Tags: Kotok | muni | bond | ETF

Cumberland's Kotok: Investors Can Buy Solid Munis on the Cheap Now

By John Morgan   |   Monday, 29 Jul 2013 08:56 AM

All the doomsday calls from star analysts Meredith Whitney and others about the municipal debt market in the wake of Detroit's bankruptcy filing are just exaggerated baloney, according to Cumberland Advisors' Chief Investment Officer David Kotok.

That's because he believes there is still a mountain of rock-solid muni issues to pick from across the United States.

Whitney stirred the muni pot last week when she penned a piece for the Financial Times that predicted the Detroit bankruptcy would inspire a wave of municipal bankruptcies, with adverse effects for muni debt.

Editor's Note:
Economist Warns: ‘Money From Heaven a Path to Hell.’ See Evidence.

Kotok wrote in a research note that the $3.8 trillion muni market is so huge that it's easy to avoid the debt of broken cities like Flint, Mich., while scooping up solid issues from places like the state of Utah, Index Universe reported.

Kotok, whose firm manages billions of dollars in muni accounts for retail and institutional clients, trumpeted the fact that tax-free yields on AAA credits in the muni space are now higher than comparable Treasury yields. And such bonds have never defaulted, he claimed.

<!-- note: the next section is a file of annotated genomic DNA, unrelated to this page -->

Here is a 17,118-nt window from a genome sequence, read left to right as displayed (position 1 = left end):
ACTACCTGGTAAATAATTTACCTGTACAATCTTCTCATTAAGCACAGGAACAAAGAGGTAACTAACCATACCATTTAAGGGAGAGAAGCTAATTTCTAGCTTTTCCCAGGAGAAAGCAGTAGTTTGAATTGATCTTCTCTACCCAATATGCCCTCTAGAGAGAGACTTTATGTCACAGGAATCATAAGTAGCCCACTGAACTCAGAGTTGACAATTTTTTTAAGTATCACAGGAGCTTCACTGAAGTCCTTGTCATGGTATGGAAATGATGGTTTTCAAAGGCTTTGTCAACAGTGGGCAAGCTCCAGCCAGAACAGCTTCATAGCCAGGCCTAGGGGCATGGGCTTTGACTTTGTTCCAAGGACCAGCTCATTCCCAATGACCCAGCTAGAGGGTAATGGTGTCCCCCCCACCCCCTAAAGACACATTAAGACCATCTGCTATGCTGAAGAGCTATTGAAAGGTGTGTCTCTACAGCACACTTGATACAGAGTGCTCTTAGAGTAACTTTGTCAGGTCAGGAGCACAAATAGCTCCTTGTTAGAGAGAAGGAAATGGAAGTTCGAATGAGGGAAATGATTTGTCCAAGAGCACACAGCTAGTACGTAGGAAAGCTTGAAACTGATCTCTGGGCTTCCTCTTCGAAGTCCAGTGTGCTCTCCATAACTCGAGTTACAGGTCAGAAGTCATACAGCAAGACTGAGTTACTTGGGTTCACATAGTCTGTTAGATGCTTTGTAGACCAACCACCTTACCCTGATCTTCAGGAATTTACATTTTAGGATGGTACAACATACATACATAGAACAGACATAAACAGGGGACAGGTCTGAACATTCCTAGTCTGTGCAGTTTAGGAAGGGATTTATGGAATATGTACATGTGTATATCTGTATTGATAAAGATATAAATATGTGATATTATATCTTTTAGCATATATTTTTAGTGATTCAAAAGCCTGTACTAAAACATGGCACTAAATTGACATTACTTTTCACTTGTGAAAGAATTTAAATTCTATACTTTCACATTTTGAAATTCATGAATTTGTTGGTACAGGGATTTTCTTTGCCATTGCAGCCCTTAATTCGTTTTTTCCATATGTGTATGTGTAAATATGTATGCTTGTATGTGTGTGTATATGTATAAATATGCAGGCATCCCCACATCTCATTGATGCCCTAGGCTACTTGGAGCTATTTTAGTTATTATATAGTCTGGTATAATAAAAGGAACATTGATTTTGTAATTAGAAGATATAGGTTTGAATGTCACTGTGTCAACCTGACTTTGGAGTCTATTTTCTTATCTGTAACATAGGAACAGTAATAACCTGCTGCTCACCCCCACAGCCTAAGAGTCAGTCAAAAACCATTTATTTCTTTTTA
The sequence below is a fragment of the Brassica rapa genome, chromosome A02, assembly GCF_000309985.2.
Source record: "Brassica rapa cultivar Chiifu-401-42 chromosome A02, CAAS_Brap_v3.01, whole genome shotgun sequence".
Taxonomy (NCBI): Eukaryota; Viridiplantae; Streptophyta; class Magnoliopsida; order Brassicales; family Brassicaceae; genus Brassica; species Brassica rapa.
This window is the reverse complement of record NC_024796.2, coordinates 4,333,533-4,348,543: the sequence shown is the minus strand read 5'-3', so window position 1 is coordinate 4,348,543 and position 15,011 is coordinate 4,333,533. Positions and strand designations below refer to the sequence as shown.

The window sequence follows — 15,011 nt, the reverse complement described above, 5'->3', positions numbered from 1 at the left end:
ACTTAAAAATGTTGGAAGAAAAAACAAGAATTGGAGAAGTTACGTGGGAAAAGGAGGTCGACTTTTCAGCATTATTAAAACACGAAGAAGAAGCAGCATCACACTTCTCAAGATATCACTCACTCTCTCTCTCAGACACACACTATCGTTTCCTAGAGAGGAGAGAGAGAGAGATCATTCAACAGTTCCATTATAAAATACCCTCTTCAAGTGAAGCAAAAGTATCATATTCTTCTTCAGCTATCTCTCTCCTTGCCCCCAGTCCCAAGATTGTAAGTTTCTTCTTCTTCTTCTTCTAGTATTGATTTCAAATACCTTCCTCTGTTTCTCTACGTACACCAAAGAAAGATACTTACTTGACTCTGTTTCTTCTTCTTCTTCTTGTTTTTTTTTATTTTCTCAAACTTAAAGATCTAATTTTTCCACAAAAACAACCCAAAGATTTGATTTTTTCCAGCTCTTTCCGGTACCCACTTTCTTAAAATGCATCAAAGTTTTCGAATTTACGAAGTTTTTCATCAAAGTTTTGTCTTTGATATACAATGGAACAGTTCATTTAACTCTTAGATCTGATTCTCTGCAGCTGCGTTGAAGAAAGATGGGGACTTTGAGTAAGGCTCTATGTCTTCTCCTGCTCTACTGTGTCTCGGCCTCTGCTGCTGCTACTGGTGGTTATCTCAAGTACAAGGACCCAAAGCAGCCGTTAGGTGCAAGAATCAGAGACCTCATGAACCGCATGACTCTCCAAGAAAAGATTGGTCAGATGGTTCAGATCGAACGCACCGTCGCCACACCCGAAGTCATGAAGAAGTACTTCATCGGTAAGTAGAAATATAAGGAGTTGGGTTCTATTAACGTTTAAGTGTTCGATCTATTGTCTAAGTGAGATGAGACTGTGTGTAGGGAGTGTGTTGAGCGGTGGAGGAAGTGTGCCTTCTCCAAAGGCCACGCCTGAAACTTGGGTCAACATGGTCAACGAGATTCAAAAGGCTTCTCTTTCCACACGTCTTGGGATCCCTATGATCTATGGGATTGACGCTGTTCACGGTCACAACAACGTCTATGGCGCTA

"When the tax-free AAA bond has a higher yield than the taxable U.S. government bond, it is not priced according to credit risk or the tax code, it is priced by a dysfunctional market," he said in the note.

Index Universe concluded the performance of muni index exchange-traded funds (ETFs) might now be compromised as a result of the bad publicity about munis. Fear of headline risk could keep such index ETFs "trading sideways in the coming weeks and months," Index Universe said.

On the other hand, Index Universe said actively managed muni ETFs that could take advantage of the knocked-down prices of munis could benefit.

ETF investors with the resources to make tactical purchases "have choices at their disposal worth pursuing, because in the heightened uncertainty following Detroit's bankruptcy, a buying opportunity seems to be brewing," Index Universe predicted.

Detroit's bankruptcy filing is "sending shivers" through the muni bond marketplace, CNBC reported. That's because Detroit Emergency Manager Kevyn Orr said the city now regards most of its limited and unlimited-tax General Obligation (GO) bonds as unsecured debt.

Investors have been fleeing municipal bond funds in drove, with Investment Company Institute data showing $2.5 billion of outflows in one last week alone, and about $16 billion in outflows over the past several weeks, CNBC said.

If it is upheld, Orr's plan, which would mean the safety of GO bonds would no longer be "sacrosanct," could throw into question the pricing of hundreds of billions of dollars in muni debt, according to CNBC.

Editor's Note: Economist Warns: ‘Money From Heaven a Path to Hell.’ See Evidence.

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